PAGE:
In just the last month a new pest has appeared on roses. It’s damage includes distorted and elongated foliage, scarred flower buds, and brown, angular spots on the new growth of the roses. The culprit has been identified: chilli thrips.
Previously a pest of tropical and semitropical areas of Texas, Florida and the Caribbean,
the 'chilli thrips’ distorting and disfiguring damage can be mistaken for other conditions. Herbicide damage, micro-nutrient deficiency, even excessive aphid infestation can lead to damage that looks much like these tiny, almost impossible to see pests.
|Chilli thrips damage|
The pests are small, and may have come in on the remnants of hurricane Dolores, which broke up over Southern California this last July (the thrips were first discovered in mid-August of this year). At 2 millimeters long, they’re not much larger than a grain of sand. This makes them incredibly mobile as they can be swept up into the atmosphere on strong winds and deposited hundreds if not thousands of miles away. They are thought to have originated in the Caribbean, an area prone to massive hurricanes that can travel from the far eastern Atlantic Ocean all the way over across Mexico into the Pacific. It’s as if they were living in an international airport for wind distributed insects.
Besides taking them to their destination, the hurricane also created the perfect conditions for their survival. The warm rains and overcast sunlight combined to create loads of soft, easily infested foliage on the roses that are the ideal conditions for this pest which feeds mostly on new growth.
So how can you take care of this? There is a possibility that the insects might not make it through the winter. They are tropical pests and may not have the ability or the strategy (hiding in leaf buds of nearby host plants that can keep them alive through the winter) to make it through one of our average winters. However this is an El Nino year and that means that winter temperatures might not dip low enough to kill of this pest. There is also the possibility that insect predators like insectivorous mites and others could start to find them tasty and effect control that way. For those experiencing infestations of this mite in greenhouses and areas where they are established there is a predacious mite that you can purchase to control it.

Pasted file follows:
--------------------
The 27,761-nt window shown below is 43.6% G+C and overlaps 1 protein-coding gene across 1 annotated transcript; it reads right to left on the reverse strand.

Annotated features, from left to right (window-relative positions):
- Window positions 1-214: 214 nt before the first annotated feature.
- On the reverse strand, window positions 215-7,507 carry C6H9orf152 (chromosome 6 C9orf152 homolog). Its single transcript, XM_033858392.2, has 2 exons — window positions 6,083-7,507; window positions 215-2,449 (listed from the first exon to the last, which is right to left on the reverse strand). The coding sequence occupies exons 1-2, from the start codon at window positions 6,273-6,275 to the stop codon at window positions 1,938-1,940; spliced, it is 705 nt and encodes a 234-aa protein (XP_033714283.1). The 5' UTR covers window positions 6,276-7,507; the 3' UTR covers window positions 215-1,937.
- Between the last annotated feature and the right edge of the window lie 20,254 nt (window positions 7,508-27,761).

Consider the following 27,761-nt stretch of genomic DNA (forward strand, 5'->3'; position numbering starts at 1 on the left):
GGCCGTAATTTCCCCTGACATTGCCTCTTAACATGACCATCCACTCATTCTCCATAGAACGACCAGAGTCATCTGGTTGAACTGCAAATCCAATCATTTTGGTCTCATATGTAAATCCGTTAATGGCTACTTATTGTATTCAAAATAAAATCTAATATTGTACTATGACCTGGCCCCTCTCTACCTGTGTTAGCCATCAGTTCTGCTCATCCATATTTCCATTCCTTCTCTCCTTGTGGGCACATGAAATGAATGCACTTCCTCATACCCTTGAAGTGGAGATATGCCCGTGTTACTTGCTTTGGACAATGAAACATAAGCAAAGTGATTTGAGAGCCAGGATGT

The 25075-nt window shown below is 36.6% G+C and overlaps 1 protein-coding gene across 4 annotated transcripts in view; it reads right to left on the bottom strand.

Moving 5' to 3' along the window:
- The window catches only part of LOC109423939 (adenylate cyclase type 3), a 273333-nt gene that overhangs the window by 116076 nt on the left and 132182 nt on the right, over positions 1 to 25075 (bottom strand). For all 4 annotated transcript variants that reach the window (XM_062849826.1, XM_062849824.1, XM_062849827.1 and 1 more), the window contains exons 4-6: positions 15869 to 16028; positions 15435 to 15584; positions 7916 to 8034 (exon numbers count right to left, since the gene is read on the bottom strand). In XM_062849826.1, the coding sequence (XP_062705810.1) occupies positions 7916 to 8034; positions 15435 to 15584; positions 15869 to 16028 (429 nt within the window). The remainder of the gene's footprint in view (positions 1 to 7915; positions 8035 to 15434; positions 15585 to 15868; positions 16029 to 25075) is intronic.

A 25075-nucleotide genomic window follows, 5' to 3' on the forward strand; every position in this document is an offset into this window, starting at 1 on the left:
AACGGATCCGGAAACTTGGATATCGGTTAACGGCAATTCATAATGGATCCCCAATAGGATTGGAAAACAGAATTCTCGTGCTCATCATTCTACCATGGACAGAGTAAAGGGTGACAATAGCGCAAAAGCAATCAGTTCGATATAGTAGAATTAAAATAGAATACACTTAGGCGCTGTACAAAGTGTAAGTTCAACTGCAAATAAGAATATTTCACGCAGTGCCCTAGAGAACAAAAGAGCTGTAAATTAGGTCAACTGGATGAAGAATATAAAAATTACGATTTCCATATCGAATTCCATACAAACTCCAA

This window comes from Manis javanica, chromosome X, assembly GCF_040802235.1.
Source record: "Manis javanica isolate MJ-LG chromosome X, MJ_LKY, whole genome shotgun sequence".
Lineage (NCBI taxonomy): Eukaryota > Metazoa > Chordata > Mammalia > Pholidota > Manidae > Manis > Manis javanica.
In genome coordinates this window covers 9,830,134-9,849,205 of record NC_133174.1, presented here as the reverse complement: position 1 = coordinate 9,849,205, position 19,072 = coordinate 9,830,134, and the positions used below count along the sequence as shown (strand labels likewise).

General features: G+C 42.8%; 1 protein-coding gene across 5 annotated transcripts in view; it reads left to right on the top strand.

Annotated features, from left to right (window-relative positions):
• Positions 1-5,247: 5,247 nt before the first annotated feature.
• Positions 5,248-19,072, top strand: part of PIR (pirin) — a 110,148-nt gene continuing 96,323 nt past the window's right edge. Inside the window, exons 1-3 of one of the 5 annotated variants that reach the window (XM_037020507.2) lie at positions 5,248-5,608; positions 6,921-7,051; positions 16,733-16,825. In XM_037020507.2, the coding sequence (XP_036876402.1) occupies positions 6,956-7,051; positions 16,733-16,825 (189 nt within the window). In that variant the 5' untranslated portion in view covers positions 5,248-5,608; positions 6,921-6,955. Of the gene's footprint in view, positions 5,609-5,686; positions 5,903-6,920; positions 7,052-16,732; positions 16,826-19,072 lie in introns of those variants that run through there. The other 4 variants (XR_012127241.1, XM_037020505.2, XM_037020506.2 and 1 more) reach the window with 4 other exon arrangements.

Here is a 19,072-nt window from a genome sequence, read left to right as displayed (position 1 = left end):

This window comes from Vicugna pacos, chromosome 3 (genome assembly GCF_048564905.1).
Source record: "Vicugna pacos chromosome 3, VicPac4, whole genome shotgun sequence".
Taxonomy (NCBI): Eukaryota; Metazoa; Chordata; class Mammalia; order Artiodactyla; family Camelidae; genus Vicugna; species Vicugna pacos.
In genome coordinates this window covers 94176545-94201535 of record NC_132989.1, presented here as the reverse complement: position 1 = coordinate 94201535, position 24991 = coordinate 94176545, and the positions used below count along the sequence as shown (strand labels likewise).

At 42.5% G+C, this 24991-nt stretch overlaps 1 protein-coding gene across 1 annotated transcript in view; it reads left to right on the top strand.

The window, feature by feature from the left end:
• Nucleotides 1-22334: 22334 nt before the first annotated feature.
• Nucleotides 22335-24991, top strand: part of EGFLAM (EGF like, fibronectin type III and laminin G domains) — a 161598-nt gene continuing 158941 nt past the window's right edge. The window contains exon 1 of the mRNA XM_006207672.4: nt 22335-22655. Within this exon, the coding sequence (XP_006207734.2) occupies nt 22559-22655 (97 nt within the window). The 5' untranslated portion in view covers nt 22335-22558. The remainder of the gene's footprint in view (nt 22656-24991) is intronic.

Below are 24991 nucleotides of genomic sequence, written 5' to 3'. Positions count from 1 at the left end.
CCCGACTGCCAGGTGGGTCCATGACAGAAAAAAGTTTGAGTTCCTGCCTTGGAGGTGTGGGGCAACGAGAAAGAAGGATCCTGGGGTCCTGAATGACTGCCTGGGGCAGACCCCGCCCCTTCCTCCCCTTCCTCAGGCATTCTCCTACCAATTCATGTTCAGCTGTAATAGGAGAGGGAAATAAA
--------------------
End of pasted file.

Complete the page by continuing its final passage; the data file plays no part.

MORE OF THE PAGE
If you are facing an infestation it is recommended that you remove all infested foliage from your plants, bag it where you cut it, and dump it in a landfill. Composting the foliage can lead to a greater level of infestation in yours and your neighbors yard as the tiny little pests slough off of the infested foliage as you are carrying it to your compost pile.
There are pesticide strategies as well. Spraying fine horticultural oils like Monterey Horticultural Oil and alternating those sprays with products containing Spinosad can help bring damage to roses down to manageable levels.
Is this just a fluke due to El Nino? No, probably not. Los Angeles County entomologist Gevork Arakelian says the new pest introduction rate has increased to about two new pests a month. This may be due to the El Nino conditions making it possible for pests established to the south of us to head northward, and also the lack of funding for agricultural interdiction programs designed to keep pests from arriving here via our ports, airports and borders.